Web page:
As an employee or a manager in either the legal office or the  engineering department, I would have executed my whistleblower  authority. According to the Institute of Public Enterprise,  “Whistle-blower protection mechanisms (WPMs) play a critically  significant role in combating corruption through ethics, corporate  governance, and statutes.” (Sharma, Kanojia, & Sachdeva, 2018 Pg.  1).”  Volkswagen Engineers cheating were predicated on the pressure  placed on the company to comply with the EPA regulation, competitors,  and stakeholders. The company had a small window to find technical  solutions to the emission problems with the fleet.

To prevent the incident from occurring in the first place, all  employee must understand the business procedures and policies that  govern the actions of all the employees. The communication culture must  be optimal across all the domains of leadership and extended to  subordinates. Systems must be aligned to stringent quality assurance and  control accompanied by an independent reviewing agency.  Institute  cross-training and job rotation to mitigate complacency and avoid  routines that encourages corruption within the workplace.  The human  resource department must screen prospective employees through a detailed  background check and thorough interview process to identify potential  employees with less than an optimal moral compass and a compromise  values and beliefs systems.  Additionally, establish a work environment  and culture that motivates employees to come forward and raised concerns  detrimental to the organization without fear.

As the CEO of the diesel division of Volkswagen, he should have  responded with honesty and transparency.  However, the step before the  response is to gather the facts of the situation.  This includes  developing a timeline and be contrite when you are in the wrong. It’s  equally important to separate facts from emotion a peak only what is  confirmed. Implement a review of all policies and procedure to identify  what are the causes of the issues.  Establish a crisis management team  that includes but not limited to the lawyers and public relations  personnel to guide perception. Integrate a holistic approach which  includes the organization ministry team.  The ministry team and the  company lawyers should have a symbiotic relationship.

The Chief Executive Officer response to prevent future incidents  should include but not limited to the institution of a modular  in-processing program to indoctrinates all employees on Business Laws  and a briefing from organization affiliated ministry team.  The training  must be adaptive to the challenging auto industry. According to the  Journal of Business Ethics, “training must become more specific to  tackle challenging questions regarding the gray areas of ethics and  compliance” (Hauser, 2018 pg. 1). The modular training must be holistic  and comprehensive. The training should include the policies and  procedures of the organization centered on business ethics, values and  belief provided by the lawyers and the ministry team. Serving in the  army for over twenty years I have seen the practices as mentioned above  mitigate the challenges and issues that arise from decisions not  consistent with strong core values.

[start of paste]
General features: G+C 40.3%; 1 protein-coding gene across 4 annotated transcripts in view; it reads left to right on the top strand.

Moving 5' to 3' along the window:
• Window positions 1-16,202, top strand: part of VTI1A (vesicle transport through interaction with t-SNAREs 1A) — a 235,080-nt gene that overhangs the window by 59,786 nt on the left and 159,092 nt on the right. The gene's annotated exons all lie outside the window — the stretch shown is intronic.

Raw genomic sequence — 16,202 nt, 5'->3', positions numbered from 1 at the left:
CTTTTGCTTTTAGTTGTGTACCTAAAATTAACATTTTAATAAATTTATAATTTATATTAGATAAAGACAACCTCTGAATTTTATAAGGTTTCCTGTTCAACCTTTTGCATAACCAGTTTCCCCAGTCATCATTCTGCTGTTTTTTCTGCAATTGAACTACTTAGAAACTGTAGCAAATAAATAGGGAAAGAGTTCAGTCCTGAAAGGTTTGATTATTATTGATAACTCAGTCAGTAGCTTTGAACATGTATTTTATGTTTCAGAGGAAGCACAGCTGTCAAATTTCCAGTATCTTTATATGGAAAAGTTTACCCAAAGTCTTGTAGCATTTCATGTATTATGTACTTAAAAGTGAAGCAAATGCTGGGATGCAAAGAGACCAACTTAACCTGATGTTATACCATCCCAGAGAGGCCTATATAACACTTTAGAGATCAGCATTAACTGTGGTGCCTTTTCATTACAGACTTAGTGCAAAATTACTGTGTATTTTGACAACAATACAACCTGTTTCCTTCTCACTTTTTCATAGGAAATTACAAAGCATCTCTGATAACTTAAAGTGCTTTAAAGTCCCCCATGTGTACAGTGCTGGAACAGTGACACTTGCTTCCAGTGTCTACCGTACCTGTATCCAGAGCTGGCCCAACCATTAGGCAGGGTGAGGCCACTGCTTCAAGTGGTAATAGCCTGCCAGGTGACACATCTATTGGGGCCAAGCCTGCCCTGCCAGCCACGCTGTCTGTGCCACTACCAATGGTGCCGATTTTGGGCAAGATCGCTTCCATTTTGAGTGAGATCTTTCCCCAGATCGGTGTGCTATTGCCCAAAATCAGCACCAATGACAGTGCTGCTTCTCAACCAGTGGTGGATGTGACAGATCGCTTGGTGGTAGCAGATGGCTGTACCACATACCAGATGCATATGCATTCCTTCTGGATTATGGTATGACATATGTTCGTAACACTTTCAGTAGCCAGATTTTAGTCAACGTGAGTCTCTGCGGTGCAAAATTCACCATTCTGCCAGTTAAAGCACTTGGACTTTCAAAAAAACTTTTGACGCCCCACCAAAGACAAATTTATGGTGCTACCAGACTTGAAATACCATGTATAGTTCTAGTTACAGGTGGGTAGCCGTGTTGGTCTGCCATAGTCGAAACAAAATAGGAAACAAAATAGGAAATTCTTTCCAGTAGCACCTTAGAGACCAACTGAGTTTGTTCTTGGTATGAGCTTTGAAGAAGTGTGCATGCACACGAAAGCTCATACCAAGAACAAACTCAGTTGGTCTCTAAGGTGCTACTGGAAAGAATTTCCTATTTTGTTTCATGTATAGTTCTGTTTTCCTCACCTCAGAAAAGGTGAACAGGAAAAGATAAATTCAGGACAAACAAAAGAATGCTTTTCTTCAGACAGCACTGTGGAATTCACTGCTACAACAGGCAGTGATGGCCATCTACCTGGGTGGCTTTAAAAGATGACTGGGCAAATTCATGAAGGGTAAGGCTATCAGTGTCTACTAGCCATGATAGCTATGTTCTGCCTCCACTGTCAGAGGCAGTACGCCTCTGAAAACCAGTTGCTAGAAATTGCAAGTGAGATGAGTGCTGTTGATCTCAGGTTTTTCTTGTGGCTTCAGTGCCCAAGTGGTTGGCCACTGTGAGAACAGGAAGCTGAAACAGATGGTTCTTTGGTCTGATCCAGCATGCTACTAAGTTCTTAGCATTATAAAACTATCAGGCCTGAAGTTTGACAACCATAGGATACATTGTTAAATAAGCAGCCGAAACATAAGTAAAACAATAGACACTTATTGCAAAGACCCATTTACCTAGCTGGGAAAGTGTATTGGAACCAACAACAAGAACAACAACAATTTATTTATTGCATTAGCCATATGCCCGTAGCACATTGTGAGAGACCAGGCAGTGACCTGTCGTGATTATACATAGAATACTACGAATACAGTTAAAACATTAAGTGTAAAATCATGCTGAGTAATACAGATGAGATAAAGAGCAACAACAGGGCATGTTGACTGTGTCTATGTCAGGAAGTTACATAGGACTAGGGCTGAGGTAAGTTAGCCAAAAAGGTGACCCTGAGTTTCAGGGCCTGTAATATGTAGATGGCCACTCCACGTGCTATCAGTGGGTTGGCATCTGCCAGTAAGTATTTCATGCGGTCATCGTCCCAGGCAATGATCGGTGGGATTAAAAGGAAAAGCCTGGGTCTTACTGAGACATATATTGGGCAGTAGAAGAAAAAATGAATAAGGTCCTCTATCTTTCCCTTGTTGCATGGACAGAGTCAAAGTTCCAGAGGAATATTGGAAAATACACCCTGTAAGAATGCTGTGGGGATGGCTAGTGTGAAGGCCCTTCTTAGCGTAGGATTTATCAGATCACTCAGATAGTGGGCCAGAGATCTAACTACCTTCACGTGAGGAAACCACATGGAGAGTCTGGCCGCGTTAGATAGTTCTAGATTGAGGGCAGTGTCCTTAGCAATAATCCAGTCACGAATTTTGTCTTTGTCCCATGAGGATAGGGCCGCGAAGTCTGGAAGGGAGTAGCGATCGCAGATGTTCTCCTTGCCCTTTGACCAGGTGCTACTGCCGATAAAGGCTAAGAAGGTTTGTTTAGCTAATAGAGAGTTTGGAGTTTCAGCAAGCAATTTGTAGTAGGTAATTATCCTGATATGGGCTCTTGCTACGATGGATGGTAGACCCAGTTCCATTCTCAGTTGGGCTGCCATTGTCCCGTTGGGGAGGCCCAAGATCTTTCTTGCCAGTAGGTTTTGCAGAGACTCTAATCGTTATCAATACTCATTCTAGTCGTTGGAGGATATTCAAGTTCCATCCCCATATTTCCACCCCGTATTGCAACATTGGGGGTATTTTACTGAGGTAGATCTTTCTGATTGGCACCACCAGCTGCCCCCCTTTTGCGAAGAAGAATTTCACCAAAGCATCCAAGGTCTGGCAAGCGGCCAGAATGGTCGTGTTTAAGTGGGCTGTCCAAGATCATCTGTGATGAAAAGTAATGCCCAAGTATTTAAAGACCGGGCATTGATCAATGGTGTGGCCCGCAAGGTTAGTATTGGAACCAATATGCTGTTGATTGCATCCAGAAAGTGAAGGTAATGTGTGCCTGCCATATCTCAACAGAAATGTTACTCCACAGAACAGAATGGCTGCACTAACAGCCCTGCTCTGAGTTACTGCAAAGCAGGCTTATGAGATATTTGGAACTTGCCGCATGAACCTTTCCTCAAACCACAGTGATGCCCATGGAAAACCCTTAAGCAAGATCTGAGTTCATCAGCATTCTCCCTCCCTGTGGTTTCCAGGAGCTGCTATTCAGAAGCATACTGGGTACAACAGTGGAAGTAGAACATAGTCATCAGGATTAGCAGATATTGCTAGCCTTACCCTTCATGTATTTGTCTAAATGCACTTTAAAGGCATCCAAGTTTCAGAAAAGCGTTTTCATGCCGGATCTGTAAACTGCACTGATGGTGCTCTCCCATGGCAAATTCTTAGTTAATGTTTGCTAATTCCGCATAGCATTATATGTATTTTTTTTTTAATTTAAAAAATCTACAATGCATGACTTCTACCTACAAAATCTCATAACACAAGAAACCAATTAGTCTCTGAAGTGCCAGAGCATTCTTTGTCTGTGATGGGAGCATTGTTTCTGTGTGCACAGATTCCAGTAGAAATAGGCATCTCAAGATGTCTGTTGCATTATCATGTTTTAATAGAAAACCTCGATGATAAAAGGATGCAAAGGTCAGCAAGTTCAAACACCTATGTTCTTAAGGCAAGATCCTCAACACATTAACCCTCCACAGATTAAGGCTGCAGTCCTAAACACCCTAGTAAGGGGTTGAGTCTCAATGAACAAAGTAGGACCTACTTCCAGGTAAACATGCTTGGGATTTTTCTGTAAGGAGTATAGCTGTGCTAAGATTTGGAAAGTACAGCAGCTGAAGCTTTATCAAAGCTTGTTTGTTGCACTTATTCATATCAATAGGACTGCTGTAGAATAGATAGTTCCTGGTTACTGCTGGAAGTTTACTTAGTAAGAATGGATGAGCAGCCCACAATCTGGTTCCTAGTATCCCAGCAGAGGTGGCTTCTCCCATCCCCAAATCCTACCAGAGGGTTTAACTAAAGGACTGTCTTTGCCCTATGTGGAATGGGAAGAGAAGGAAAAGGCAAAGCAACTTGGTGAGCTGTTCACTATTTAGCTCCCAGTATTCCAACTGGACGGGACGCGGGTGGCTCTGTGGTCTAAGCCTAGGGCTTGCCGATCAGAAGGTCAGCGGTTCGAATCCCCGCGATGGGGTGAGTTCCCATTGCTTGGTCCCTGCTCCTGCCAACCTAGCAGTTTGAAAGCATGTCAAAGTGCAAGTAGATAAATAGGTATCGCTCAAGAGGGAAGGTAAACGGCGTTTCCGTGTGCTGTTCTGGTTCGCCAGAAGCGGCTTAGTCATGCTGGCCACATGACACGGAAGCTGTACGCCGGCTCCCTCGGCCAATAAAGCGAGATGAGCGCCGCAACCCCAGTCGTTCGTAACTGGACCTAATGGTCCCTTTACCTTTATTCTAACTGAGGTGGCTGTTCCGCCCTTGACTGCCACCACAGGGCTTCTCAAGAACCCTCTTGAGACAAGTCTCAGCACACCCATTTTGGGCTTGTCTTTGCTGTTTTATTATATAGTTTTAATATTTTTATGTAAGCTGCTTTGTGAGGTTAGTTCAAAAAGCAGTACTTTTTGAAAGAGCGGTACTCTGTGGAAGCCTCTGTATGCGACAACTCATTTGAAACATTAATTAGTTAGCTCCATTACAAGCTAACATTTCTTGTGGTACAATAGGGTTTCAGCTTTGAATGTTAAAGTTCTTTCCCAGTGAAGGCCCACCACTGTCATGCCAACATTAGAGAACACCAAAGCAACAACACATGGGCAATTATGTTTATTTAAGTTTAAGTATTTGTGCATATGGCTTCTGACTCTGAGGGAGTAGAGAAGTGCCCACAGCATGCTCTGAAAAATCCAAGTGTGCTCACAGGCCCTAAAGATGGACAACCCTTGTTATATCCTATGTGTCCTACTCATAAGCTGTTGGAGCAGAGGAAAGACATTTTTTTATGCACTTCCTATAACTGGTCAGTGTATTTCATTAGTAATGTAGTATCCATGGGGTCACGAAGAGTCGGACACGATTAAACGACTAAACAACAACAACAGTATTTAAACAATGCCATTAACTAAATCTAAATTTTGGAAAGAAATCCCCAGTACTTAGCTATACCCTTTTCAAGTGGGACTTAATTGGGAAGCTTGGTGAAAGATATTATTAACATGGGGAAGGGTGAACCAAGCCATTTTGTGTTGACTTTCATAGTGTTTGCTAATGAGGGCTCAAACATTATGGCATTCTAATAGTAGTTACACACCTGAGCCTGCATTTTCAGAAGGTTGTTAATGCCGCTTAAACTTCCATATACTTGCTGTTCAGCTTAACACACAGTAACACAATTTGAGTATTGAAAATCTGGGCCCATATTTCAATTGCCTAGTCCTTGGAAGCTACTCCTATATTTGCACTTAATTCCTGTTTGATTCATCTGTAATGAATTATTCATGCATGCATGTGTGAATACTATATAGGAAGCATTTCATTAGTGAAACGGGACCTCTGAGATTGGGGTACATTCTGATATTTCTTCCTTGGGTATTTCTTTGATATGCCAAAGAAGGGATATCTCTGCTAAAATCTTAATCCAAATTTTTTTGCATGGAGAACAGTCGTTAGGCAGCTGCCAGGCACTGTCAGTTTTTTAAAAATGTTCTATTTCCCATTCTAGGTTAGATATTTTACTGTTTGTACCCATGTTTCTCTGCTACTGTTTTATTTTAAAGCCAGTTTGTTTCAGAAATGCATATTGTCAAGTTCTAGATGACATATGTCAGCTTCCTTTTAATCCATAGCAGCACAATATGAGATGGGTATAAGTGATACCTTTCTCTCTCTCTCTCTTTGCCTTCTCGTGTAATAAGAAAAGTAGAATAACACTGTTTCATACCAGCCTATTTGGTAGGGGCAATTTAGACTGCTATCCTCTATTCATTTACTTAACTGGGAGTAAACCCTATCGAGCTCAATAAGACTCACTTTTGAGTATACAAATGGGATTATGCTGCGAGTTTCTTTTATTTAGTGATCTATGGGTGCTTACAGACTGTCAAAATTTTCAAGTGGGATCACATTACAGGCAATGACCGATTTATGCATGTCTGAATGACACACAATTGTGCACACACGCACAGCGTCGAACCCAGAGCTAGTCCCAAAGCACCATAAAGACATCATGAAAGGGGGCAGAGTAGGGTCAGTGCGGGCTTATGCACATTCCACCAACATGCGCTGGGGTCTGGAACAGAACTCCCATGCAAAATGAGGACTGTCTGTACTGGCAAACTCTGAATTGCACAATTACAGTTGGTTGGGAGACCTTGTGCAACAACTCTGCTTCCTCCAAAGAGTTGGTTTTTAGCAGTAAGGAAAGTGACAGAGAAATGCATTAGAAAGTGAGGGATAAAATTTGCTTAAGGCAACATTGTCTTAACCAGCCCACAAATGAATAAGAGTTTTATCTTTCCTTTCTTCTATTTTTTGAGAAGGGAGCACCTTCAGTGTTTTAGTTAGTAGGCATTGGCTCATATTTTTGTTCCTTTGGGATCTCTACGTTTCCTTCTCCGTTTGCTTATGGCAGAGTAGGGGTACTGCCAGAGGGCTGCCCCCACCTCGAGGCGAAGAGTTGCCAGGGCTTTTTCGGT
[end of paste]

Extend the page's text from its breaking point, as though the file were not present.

Inconclusion, the overarching topic of business ethics and social  responsibilities, is not exclusive to Volkswagen it’s inclusive to  routine task in our lives.  Leaders and subordinates alike must operate  in an environment that ethical and worthy of God praised. Actions  inconsistent with a holistic aperture will result in behavior  detrimental individually and collectively.  Volkswagen received  notification of the violation to the US Environmental Protection Agency  (EPA) Clean Air Act.  We as ordinary citizen receive the information  from our transcendent being.    Our actions at times attempt to  circumvent legal standard, but we are often short of the moral  standard.  According to 2 Corinthians “for such men are false apostles,  deceitful workmen, disguising themselves as apostles of Christ. And no  wonder, for even Satan disguises himself as an angel of light. So, it is  no surprise if his servants, also, disguise themselves as servants of  righteousness. Their end will correspond to their deeds” (2 Corinthians  11:13-15 English Standard Version). The Engineer for Volkswagen was  jailed for his actions during the emission scandal.



Hauser, C. (2018).  Fighting against corruption: Does anti-corruption training make any      difference? Journal of Business Ethics, , 1-19.              doi:http://dx.doi.org.ezproxy.liberty.edu/10.1007/s10551-018-3808-3

 Kubasek, N. K., Browne, M. N., Herron, D. J., Dhooge, L. J., & Barkacs, L. L. (2016). Dynamic         business law: The essentials (3rd ed.). Penn Plaza, NY: McGrraw-Hill Education.

Lippe, P. (2015, October 13). Volkswagen: Where were the lawyers? Retrieved from    http://www.abajournal.com/legalrebels/article/volkswagen_where_were_the_lawyers/

Sharma, J. P.,  Kanojia, S., & Sachdeva, S. (2018). Comparison of whistle-blower  protection         mechanism of select countries. Indian Journal of  Corporate Governance, 11(1), 45-68.              doi:10.1177/0974686218769198

Volkswagen sued. (2016). Nature, 529(7584), 7. Retrieved from                                                     http://link.galegroup.com.ezproxy.liberty.edu/apps/doc/A439532595/ITOF?u=vic_liberty   &sid=ITOF&xid=8f3a679a